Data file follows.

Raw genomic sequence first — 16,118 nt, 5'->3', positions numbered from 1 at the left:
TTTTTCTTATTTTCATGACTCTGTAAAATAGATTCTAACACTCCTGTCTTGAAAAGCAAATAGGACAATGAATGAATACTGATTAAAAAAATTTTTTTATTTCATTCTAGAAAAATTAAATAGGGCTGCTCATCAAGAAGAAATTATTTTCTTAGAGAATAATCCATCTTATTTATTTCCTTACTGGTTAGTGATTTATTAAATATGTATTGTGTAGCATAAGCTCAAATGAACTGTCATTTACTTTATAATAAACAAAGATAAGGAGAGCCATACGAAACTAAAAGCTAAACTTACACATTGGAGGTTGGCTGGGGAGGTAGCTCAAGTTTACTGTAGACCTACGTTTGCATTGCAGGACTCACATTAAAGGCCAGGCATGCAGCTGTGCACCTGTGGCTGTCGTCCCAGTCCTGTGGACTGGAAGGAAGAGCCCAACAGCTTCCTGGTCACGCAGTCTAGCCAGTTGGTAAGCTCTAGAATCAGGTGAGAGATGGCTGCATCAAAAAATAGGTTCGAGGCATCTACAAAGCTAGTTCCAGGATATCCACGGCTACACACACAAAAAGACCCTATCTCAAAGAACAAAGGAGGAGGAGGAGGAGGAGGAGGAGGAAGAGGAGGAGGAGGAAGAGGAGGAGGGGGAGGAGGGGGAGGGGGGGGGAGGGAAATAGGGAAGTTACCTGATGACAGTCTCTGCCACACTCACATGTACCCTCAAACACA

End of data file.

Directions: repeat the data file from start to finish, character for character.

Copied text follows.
Raw genomic sequence first — 16,118 nt, 5'->3', positions numbered from 1 at the left:
TTTTTCTTATTTTCATGACTCTGTAAAATAGATTCTAACACTCCTGTCTTGAAAAGCAAATAGGACAATGAATGAATACTGATTAAAAAAATTTTTTTATTTCATTCTAGAAAAATTAAATAGGGCTGCTCATCAAGAAGAAATTATTTTCTTAGAGAATAATCCATCTTATTTATTTCCTTACTGGTTAGTGATTTATTAAATATGTATTGTGTAGCATAAGCTCAAATGAACTGTCATTTACTTTATAATAAACAAAGATAAGGAGAGCCATACGAAACTAAAAGCTAAACTTACACATTGGAGGTTGGCTGGGGAGGTAGCTCAAGTTTACTGTAGACCTACGTTTGCATTGCAGGACTCACATTAAAGGCCAGGCATGCAGCTGTGCACCTGTGGCTGTCGTCCCAGTCCTGTGGACTGGAAGGAAGAGCCCAACAGCTTCCTGGTCACGCAGTCTAGCCAGTTGGTAAGCTCTAGAATCAGGTGAGAGATGGCTGCATCAAAAAATAGGTTCGAGGCATCTACAAAGCTAGTTCCAGGATATCCACGGCTACACACACAAAAAGACCCTATCTCAAAGAACAAAGGAGGAGGAGGAGGAGGAGGAGGAGGAAGAGGAGGAGGAGGAAGAGGAGGAGGGGGAGGAGGGGGAGGGGGGGGGAGGGAAATAGGGAAGTTACCTGATGACAGTCTCTGCCACACTCACATGTACCCTCAAACACA